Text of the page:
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Report to the Attorney General on Delays in Forensic DNA Analysis

NCJ Number
Date Published
March 2003
20 pages
This document assesses the existing analysis delays of crime scene DNA evidence and provides recommendations to eliminate those delays.
The assessments and recommendations address resource requirements for laboratory equipment; resource, training, and education requirements for laboratory personnel; and the use of innovative technologies that could permit speedier analysis with smaller equipment. Forensic DNA evidence has tremendous potential to solve some of the Nation’s most serious crimes. DNA has exonerated persons charged with or convicted of crimes they did not commit. But DNA currently is not used to its full potential because there is a significant backlog of casework samples that has been caused by a massive demand for DNA analyses without a corresponding growth in forensic laboratory capacity. It is estimated that approximately 350,000 rape and homicide cases await DNA testing. Only about 10 percent of these samples are in crime labs; approximately 90 percent are in the control of law enforcement agencies. One of the reasons why the majority of these unanalyzed samples are in the custody of police departments and not crime labs is because most crime labs lack sufficient evidence storage facilities that provide appropriate conditions to prevent degradation of evidence. The factors that contribute to the inability of labs to accept and process casework samples in a timely manner are a lack in sufficient trained forensic scientists, shrinking budgets, and an insufficient pool of qualified forensic scientists to hire. Recommendations include improving the DNA analysis capacity of public crime laboratories; helping State and local crime labs eliminate casework backlogs; eliminating existing convicted offender DNA backlogs; supporting training and education for forensic scientists; providing training to existing criminal justice personnel; and supporting DNA research and development.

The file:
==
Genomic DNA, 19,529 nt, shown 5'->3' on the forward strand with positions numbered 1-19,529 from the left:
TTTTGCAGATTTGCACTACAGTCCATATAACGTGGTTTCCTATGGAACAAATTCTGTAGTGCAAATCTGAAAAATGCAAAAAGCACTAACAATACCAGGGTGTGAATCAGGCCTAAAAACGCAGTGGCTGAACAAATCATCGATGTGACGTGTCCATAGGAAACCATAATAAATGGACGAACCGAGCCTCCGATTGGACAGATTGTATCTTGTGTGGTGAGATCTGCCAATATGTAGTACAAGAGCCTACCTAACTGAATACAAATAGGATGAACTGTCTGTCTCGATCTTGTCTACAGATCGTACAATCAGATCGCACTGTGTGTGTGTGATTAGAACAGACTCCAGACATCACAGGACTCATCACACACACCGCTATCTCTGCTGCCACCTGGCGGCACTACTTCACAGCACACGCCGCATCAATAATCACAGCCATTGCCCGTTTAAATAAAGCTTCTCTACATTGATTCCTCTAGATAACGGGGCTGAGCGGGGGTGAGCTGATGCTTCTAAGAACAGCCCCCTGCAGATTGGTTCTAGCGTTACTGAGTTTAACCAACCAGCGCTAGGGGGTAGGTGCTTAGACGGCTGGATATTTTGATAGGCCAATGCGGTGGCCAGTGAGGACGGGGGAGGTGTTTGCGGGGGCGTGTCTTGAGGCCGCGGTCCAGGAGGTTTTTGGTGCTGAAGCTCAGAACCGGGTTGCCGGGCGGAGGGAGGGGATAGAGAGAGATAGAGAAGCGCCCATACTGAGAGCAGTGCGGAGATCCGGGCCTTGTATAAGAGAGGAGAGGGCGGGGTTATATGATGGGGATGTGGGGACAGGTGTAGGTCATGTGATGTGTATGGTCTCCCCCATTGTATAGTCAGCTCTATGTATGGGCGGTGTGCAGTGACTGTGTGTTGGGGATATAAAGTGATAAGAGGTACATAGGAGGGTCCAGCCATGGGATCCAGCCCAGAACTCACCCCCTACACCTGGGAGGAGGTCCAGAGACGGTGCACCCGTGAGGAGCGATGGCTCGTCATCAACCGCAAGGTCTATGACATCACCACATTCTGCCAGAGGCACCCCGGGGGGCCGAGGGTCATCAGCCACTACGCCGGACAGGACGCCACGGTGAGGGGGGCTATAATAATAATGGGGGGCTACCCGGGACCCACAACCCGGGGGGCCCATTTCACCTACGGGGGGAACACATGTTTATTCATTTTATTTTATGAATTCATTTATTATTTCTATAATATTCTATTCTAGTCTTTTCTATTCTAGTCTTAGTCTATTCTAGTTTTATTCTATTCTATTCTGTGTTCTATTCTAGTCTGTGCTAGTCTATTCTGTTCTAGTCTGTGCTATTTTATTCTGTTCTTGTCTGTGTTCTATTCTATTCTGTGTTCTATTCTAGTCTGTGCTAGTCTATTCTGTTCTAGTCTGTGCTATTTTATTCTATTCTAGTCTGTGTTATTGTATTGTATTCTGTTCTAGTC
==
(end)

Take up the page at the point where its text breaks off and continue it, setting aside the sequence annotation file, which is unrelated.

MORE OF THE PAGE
Date Published: March 1, 2003